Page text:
5. 4.1.5. Label
        6. 4.1.6. Value
        7. 4.1.7. Missing
        8. 4.1.8. Columns
        9. 4.1.9. Align
        10. 4.1.10. Measure
        11. 4.1.11. Role
      2. 4.2. The Data View Is for Entering and Viewing Data Items
      3. 4.3. Filling In Missed Categorical Values
    2. 5. Reading and Writing Files
      1. 5.1. The SPSS File Format
      2. 5.2. Formatting a Text File for Input into SPSS
      3. 5.3. Reading Simple Data from a Text File
      4. 5.4. Transferring Data from Another Program
        1. 5.4.1. Reading an Excel file
        2. 5.4.2. Reading from an unknown program type
      5. 5.5. Saving Data and Images
    3. 6. Data and Data Types
      1. 6.1. Dates and Times
      2. 6.2. Time Schedule
      3. 6.3. Creating a Multiple Response Set
      4. 6.4. Copying Data Properties
    4. 7. Messing with the Data After It's in There
      1. 7.1. Sorting Cases
      2. 7.2. Counting Case Occurrences
      3. 7.3. Recoding Variables
        1. 7.3.1. Recoding into the same variables
        2. 7.3.2. Recoding into different variables
        3. 7.3.3. Automatic recoding
      4. 7.4. Binning
    5. 8. Getting Data Out of SPSS
      1. 8.1. Printing
      2. 8.2. Exporting to a Database
      3. 8.3. Using SPSS Viewer
        1. 8.3.1. Creating an HTML Web page file
        2. 8.3.2. Creating a text file
        3. 8.3.3. Creating an Excel file
        4. 8.3.4. Creating a Word document file
        5. 8.3.5. Creating a PowerPoint slide document
        6. 8.3.6. Creating a PDF document
      4. 8.4. Creating a Graphics File
  8. III. Graphing Data
    1. 9. Fundamentals of Graphing
      1. 9.1. Building Graphs the Easy Way
        1. 9.1.1. Gallery tab
        2. 9.1.2. Basic Elements tab
        3. 9.1.3. Groups/Point ID tab
        4. 9.1.4. Titles and footnotes tab
        5. 9.1.5. Element Properties dialog box
        6. 9.1.6. Options
      2. 9.2. Building Graphs the Fast Way
      3. 9.3. Building Graphs the Old-Fashioned Way
      4. 9.4. Editing a Graph
    2. 10. Some Types of Graphs
      1. 10.1. Line Chart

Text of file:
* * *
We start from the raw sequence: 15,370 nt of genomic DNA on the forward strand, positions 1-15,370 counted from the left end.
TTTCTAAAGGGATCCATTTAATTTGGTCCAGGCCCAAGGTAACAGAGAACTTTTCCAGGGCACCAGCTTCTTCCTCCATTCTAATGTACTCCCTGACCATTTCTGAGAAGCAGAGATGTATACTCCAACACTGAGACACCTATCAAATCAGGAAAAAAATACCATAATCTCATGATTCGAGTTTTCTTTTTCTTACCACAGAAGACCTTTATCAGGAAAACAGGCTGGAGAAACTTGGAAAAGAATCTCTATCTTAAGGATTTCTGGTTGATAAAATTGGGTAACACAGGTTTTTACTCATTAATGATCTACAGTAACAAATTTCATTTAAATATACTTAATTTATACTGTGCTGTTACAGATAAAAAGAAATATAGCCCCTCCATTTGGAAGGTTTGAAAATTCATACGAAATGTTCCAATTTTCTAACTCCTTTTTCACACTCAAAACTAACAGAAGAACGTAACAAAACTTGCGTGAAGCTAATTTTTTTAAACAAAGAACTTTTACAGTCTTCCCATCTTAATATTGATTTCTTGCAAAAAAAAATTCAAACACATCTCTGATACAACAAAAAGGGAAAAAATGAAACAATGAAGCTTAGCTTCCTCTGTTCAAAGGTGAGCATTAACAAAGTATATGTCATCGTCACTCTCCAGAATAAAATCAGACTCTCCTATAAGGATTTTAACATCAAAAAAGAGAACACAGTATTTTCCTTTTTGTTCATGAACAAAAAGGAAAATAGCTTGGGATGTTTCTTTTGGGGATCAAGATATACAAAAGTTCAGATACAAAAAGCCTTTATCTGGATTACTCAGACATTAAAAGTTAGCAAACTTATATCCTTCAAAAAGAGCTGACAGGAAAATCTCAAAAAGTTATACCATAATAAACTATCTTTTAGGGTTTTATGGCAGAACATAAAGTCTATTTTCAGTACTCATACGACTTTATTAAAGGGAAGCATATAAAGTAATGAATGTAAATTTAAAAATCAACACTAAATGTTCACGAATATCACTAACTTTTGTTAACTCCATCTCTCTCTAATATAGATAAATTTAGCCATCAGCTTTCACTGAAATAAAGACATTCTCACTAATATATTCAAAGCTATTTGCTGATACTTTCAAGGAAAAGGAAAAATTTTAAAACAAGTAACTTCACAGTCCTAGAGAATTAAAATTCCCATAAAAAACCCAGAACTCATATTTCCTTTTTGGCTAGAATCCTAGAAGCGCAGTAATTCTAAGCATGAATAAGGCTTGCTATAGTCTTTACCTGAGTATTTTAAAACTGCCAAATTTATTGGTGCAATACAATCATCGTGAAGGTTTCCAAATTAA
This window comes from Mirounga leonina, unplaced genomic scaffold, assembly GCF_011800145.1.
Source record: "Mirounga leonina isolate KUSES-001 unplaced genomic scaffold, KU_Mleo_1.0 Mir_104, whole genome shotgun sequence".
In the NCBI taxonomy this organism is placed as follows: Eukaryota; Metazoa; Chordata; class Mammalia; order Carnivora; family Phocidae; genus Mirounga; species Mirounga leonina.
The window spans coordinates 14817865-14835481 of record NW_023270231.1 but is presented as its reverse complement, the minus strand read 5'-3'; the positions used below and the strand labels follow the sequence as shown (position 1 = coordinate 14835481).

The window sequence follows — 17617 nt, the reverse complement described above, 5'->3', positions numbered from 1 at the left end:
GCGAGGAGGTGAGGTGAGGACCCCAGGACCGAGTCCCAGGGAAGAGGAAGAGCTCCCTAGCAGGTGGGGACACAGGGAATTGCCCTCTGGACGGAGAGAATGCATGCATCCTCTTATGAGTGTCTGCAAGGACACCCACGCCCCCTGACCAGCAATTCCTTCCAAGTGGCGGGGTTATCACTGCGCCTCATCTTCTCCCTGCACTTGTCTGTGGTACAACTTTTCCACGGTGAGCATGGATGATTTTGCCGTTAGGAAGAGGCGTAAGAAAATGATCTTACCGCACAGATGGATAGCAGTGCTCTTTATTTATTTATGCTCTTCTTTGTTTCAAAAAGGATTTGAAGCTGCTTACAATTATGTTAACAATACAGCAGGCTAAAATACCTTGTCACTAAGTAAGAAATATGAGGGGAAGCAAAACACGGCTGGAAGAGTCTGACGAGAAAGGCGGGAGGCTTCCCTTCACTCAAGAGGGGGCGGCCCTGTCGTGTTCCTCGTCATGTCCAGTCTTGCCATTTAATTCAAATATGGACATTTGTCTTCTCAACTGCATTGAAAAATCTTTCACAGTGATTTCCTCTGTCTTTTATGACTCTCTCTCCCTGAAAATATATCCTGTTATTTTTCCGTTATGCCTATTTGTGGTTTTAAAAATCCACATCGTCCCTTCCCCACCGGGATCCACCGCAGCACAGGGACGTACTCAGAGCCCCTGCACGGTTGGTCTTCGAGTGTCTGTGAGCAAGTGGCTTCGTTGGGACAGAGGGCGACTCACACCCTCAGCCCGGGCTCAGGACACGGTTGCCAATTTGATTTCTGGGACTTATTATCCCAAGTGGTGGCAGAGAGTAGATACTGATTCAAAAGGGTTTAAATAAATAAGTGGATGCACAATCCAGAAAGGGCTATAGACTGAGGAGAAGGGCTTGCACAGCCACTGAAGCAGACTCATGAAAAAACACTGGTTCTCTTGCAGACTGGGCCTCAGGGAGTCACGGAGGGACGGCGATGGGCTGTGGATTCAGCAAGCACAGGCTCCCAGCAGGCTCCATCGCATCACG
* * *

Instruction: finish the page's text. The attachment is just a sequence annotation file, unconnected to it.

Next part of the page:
1. 10.1.1. Simple line charts
        2. 10.1.2. Charts with multiple lines
      2. 10.2. Scatterplots
        1. 10.2.1. Simple scatterplots
        2. 10.2.2. Scatterplots with multiple variables
        3. 10.2.3. Simple three-dimensional scatterplots
        4. 10.2.4. Grouped three-dimensional scatterplots
        5. 10.2.5. Summary Point plots
        6. 10.2.6. Simple Dot plots
        7. 10.2.7. Scatterplot matrices
        8. 10.2.8. Drop-line charts
      3. 10.3. Bar Graphs
        1. 10.3.1. Simple bar graphs
        2. 10.3.2. Clustered bar charts
        3. 10.3.3. Stacked bar charts
        4. 10.3.4. Simple three-dimensional bar charts
        5. 10.3.5. Clustered three-dimensional bar charts
        6. 10.3.6. Stacked three-dimensional bar charts
        7. 10.3.7. Simple error bars
        8. 10.3.8. Clustered error bars
    3. 11. More Types of Graphs
      1. 11.1. Histograms
        1. 11.1.1. Simple histograms
        2. 11.1.2. Stacked histograms
        3. 11.1.3. Frequency polygons
        4. 11.1.4. Population pyramids
      2. 11.2. Area Graphs
        1. 11.2.1. Simple area graphs
        2. 11.2.2. Stacked area charts
      3. 11.3. Pie Charts
      4. 11.4. Boxplots
        1. 11.4.1. Simple boxplots
        2. 11.4.2. Clustered boxplots
        3. 11.4.3. One-dimensional boxplots
      5. 11.5. High-Low Graphs
        1. 11.5.1. High-low-close graphs
        2. 11.5.2. Simple range bar graphs
        3. 11.5.3. Clustered range bar graphs
        4. 11.5.4. Differenced area graphs
      6. 11.6. Dual-Axis Graphs
        1. 11.6.1. Dual Y-axes with categorical X-axis
        2. 11.6.2. Dual Y-axes with scale X-axis
  9. IV. Analysis
    1. 12. Executing an Analysis
      1. 12.1. Generating Reports